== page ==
WASHINGTON — Democrats, hungry for a sweep of power in Washington, are confronting a harsh reality: Top-tier candidates are refusing to run for the Senate.
This week alone, three high-profile potential candidates — Stacey Abrams in Georgia, Representative Cindy Axne in Iowa and Representative Joaquin Castro in Texas — opted out of challenging Republicans standing for re-election in 2020.
They follow the leads of John Hickenlooper, the former governor of Colorado, Gov. Steve Bullock of Montana and Beto O’Rourke, the former congressman from Texas who lost a Senate race last year. Tom Vilsack, the former governor of Iowa, also passed.
The string of big-name misses is in part because so many Democrats, including Mr. O’Rourke, Mr. Bullock and Mr. Hickenlooper, would rather take a shot at unseating President Trump. Still, it is surprising; often called “the world’s most exclusive club,” the Senate has always been an attractive job opportunity for former governors and other experienced politicians.
And Democrats are well aware that, even if they capture the presidency and keep the House, their ambitions are likely to die in a Republican-controlled Senate.
“You can’t beat a somebody with a nobody,” said Grant Woodard, a former Democratic campaign operative in Iowa, where Senator Joni Ernst, a first-term Republican and top target of Democrats, is currently running unopposed. “Unfortunately, all the somebodys we have in Iowa have largely passed on this race. People here are very concerned.”
Top Democrats — including Senator Chuck Schumer of New York, the minority leader, who waged an intense courtship of Ms. Abrams — insist that it is still early in the campaign cycle, and they reject the notion that their recruitment is faltering. In an interview this week, Mr. Schumer promised that voters “will see a very impressive group of candidates,” including many women and veterans, by the end of the summer.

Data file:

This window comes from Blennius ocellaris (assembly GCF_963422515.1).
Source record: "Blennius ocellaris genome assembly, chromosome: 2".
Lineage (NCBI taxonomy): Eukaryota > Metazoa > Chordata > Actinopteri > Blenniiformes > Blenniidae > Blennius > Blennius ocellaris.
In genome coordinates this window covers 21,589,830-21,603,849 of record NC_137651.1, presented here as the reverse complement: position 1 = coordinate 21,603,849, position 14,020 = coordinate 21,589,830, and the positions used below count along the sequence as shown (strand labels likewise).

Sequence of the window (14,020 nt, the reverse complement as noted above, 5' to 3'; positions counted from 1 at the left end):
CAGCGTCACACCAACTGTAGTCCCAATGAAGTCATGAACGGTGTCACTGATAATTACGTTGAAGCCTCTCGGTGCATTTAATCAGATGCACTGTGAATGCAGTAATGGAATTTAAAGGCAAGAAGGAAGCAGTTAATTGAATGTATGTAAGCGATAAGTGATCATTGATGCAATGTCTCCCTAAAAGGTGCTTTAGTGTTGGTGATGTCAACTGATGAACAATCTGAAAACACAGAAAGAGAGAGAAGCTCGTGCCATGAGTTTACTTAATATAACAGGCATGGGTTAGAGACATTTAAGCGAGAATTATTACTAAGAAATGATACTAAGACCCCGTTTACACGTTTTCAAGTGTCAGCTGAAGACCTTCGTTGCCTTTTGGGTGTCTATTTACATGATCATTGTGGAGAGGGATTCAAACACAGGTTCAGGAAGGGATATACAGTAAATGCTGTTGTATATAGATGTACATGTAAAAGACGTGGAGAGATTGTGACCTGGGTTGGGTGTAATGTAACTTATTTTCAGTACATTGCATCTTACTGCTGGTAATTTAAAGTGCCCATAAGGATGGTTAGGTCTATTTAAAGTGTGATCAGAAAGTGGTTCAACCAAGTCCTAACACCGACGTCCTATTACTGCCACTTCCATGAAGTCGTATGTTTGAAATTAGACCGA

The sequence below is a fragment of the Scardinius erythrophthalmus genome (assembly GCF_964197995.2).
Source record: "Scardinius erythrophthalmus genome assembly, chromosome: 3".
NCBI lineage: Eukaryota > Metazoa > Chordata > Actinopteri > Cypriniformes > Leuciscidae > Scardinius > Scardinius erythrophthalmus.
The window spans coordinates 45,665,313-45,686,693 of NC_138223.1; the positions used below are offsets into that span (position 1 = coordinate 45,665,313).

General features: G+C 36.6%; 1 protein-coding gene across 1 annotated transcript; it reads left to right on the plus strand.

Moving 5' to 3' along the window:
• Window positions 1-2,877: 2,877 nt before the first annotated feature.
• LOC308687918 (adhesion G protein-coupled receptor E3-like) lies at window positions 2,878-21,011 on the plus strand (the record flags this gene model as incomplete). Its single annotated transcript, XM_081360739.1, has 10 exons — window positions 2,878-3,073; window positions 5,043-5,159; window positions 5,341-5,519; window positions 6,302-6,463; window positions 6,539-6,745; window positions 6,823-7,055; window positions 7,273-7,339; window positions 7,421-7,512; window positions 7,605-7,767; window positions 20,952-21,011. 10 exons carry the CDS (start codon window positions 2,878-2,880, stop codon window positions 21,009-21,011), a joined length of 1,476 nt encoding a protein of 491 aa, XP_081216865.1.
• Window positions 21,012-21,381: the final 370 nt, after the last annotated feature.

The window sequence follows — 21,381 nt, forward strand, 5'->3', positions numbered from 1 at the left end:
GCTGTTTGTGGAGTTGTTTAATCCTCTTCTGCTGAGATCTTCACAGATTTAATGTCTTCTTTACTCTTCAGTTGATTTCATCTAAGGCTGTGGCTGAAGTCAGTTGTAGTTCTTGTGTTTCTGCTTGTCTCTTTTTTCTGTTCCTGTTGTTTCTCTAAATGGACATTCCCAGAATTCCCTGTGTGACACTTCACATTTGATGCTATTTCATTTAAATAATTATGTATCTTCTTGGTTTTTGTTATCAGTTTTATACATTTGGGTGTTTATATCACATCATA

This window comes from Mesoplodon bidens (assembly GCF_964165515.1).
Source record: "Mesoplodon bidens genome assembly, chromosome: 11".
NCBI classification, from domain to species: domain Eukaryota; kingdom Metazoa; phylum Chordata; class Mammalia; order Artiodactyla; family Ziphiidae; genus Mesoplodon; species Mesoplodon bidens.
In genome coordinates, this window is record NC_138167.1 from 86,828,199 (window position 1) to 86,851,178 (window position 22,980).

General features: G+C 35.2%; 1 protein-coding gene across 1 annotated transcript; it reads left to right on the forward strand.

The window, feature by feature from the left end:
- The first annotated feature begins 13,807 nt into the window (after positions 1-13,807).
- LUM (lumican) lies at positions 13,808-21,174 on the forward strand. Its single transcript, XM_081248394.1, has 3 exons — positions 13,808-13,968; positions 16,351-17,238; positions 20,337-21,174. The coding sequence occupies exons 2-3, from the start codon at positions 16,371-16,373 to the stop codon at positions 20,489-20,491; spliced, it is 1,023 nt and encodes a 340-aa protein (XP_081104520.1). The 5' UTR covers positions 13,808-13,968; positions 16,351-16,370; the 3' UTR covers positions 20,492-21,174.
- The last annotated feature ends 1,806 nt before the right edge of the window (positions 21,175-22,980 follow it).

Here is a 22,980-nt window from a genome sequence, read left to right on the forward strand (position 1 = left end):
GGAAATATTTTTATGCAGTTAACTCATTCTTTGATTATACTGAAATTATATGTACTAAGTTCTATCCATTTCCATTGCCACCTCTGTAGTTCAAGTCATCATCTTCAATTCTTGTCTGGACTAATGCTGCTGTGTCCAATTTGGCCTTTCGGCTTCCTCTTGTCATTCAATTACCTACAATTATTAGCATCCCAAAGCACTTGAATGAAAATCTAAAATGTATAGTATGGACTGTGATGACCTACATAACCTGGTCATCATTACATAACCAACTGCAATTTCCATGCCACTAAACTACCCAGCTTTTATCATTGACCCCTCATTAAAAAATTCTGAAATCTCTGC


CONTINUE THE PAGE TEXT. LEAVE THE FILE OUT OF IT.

“We are just feeling a tremendous amount of enthusiasm among voters, among donors and among candidates about the Senate mainly because they realize how important it is — that even if we should get a Democratic president and retain a Democratic House, if Mitch McConnell stays the majority leader, nothing will get done,” Mr. Schumer said.
But while Mr. Schumer is busy recruiting, Republican incumbents are busy raising money. Senator Susan Collins of Maine, a prime target of Democrats, already has about .8 million in cash on hand and so far no credible challenger, though Sara Gideon, the speaker of the state House, is widely expected to run.
And in some Republican-leaning states crucial to the Democrats’ Senate ambitions — North Carolina, Iowa and Georgia — credible challengers have yet to emerge, forcing Democrats to sift through thin benches for little-known candidates.
“The Senate map is not as friendly to Democrats as the numbers suggest,” said Jennifer E. Duffy, who analyzes Senate races for the nonpartisan Cook Political Report and was blunt about what she described as the Democrats’ “recruiting setbacks.”
In North Carolina, for instance, Democrats see a ripe target in Senator Thom Tillis, the freshman who unseated the Democrat Kay Hagan in 2014. But their top choice, Josh Stein, the state’s attorney general, declined to run for Senate in March and announced he would instead seek re-election, leaving Democrats to return to the drawing board.
“It’s like a buffalo hunt,” said Morgan Jackson, a Democratic strategist based in Raleigh. “Your goal is to get the biggest and strongest buffalo, and Stein was clearly that person.”